Dental professionals face challenges that can impact their wellbeing, but help is at hand, says Ritesh Aggarwal.
The recent Dentistry Show London once again brought to the fore the imperative need to focus on dental professionals’ wellbeing if dentistry in the UK is to follow a successful trajectory.
With Professor Tim Newton taking to the podium on the Saturday to speak about ‘The mental health and wellbeing of dental staff’, the exploration of common sources of stress and the evidence of the extent of their impact on individuals working in dentistry was rightfully centre stage.
As Professor Newton has stated in the past: ‘The importance of creating a culture that recognises the centrality and legitimacy of addressing mental health wellness in dental workplaces cannot be overemphasised.’ This is no niche problem and if you are experiencing mental health problems, you are not alone.
Dentistry’s 2022 Census revealed that almost a quarter of respondents (23%) had sought help for their mental health, and a shocking 14% had contemplated suicide. Added to this is the revelation that 62% felt their relationships – inside and outside of work – had suffered because of work-related stress.
Where we are today
As in past years, the dental team continues to play a pivotal role in healthcare, addressing not just oral health but also contributing to the overall wellbeing of patients. In addition, like many primary care health professionals, they often face challenges that extend beyond their clinical roles.
Understanding the strains of the profession is the first step toward fostering improved mental health. The truth is, heightened emotional and psychological vulnerability within dentistry may be attributed to a number of interrelated of factors, including:
- Running a business
- Clinical situations
- Societal and person-led stressors
- Regulation and litigation
- Poor working environment.
Acknowledging that challenges exist is the starting point for proactive and preventive solutions.
Top tips for maintaining mental wellbeing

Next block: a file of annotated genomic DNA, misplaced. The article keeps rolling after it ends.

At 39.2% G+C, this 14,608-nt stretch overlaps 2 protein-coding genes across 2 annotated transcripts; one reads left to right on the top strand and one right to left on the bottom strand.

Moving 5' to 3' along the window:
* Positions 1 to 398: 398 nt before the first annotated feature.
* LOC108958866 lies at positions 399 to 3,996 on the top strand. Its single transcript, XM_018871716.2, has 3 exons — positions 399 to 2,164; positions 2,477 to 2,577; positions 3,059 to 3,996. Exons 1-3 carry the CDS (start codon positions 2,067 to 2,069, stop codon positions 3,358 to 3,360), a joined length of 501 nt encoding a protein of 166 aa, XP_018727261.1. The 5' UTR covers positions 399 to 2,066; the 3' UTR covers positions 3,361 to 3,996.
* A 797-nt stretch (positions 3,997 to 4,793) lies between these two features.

- Stay connected by actively seeking out and becoming a part of dental professional communities, both online and offline
- Prioritise learning at in-person events, not just for the knowledge, but also for the change of environment and the chance to mingle with peers
- Reach out for help when needed and embrace the truth that there is no shame in acknowledging when things get tough. Talk to someone, be it a colleague, friend or GP
- Work on a work-life balance; always remember that life exists outside the dental practice. Engage in hobbies, spend time with friends and family, and ensure you are taking breaks during the day and taking annual leave
- Practise self-care and, when doing so, bear in mind that mental wellbeing is intertwined with physical health. Take regular exercise even if it just a gentle walk, try to maintain a balanced diet, and make efforts to get a decent night’s sleep.
The impact of community and networking
This is where the fundamental nature of community, networking, and continuing professional development (CPD) events comes into its own. As touched upon earlier, there is strength and security in knowing you are not alone.
Being a part of a community of like-minded individuals can offer unparalleled comfort. It creates an environment where shared experiences, challenges, and successes become a source of support.
Beyond offering professional networking and educational opportunities, these communities provide compassion, understanding and genuine camaraderie. So, when dental professionals attend educational events and even social gatherings, they are investing not just in their professional growth, but also in their mental wellbeing.
Look at it this way – they provide a break from routine, an opportunity to learn, grow and connect. The mere act of engaging with peers, exchanging stories and sharing challenges can be therapeutic.
What are the benefits?
There are a number of tangible and intangible benefits when you mix with dental colleagues, including:
- Knowledge exchange – quality events offer new insights, techniques and solutions to common challenges. Knowing there are newer and potentially better ways to address certain issues can reduce the stresses associated with feeling stuck or getting left behind
- Reinvigoration – a break from the daily routine can work wonders, acting as a much needed ‘reset button’
- Validation and support – sharing your challenges and understanding that others face similar issues can be comforting. The conversations that follow after finding such common ground may also open doors to solutions that others have already found beneficial
- Friendship and social engagement – the people you meet at these gatherings can lead to genuine friendships. Social interactions, especially those rooted in shared experiences, can offer significant stress relief.
Meeting the challenges head on
While the challenges facing the dental profession are undeniable, there is a silver lining in that there is a robust community upon which team members can lean.
Through active engagement within the dental community, attending relevant events, and seeking both professional and personal growth, dental professionals can not only keep their skills sharp but also ensure their minds remain healthy and resilient.